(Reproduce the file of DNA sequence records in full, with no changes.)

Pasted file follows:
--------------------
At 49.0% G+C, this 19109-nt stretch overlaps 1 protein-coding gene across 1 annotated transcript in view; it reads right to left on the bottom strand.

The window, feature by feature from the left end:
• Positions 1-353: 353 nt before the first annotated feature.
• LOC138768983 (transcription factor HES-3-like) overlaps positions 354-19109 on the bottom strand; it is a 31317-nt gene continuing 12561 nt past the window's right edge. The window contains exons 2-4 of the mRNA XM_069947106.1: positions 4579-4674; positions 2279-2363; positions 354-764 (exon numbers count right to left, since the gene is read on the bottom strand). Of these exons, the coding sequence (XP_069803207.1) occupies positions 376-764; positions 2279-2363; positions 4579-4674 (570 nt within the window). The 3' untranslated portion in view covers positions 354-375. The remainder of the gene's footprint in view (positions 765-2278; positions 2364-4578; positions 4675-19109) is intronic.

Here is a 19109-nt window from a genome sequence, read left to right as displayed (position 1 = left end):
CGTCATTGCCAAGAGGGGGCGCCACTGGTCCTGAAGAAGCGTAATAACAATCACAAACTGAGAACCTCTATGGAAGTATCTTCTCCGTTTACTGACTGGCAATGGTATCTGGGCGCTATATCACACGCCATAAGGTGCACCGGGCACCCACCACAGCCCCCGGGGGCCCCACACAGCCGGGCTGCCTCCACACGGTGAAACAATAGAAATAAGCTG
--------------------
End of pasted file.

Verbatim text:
At 49.0% G+C, this 19109-nt stretch overlaps 1 protein-coding gene across 1 annotated transcript in view; it reads right to left on the bottom strand.

The window, feature by feature from the left end:
• Positions 1-353: 353 nt before the first annotated feature.
• LOC138768983 (transcription factor HES-3-like) overlaps positions 354-19109 on the bottom strand; it is a 31317-nt gene continuing 12561 nt past the window's right edge. The window contains exons 2-4 of the mRNA XM_069947106.1: positions 4579-4674; positions 2279-2363; positions 354-764 (exon numbers count right to left, since the gene is read on the bottom strand). Of these exons, the coding sequence (XP_069803207.1) occupies positions 376-764; positions 2279-2363; positions 4579-4674 (570 nt within the window). The 3' untranslated portion in view covers positions 354-375. The remainder of the gene's footprint in view (positions 765-2278; positions 2364-4578; positions 4675-19109) is intronic.

Here is a 19109-nt window from a genome sequence, read left to right as displayed (position 1 = left end):
CGTCATTGCCAAGAGGGGGCGCCACTGGTCCTGAAGAAGCGTAATAACAATCACAAACTGAGAACCTCTATGGAAGTATCTTCTCCGTTTACTGACTGGCAATGGTATCTGGGCGCTATATCACACGCCATAAGGTGCACCGGGCACCCACCACAGCCCCCGGGGGCCCCACACAGCCGGGCTGCCTCCACACGGTGAAACAATAGAAATAAGCTG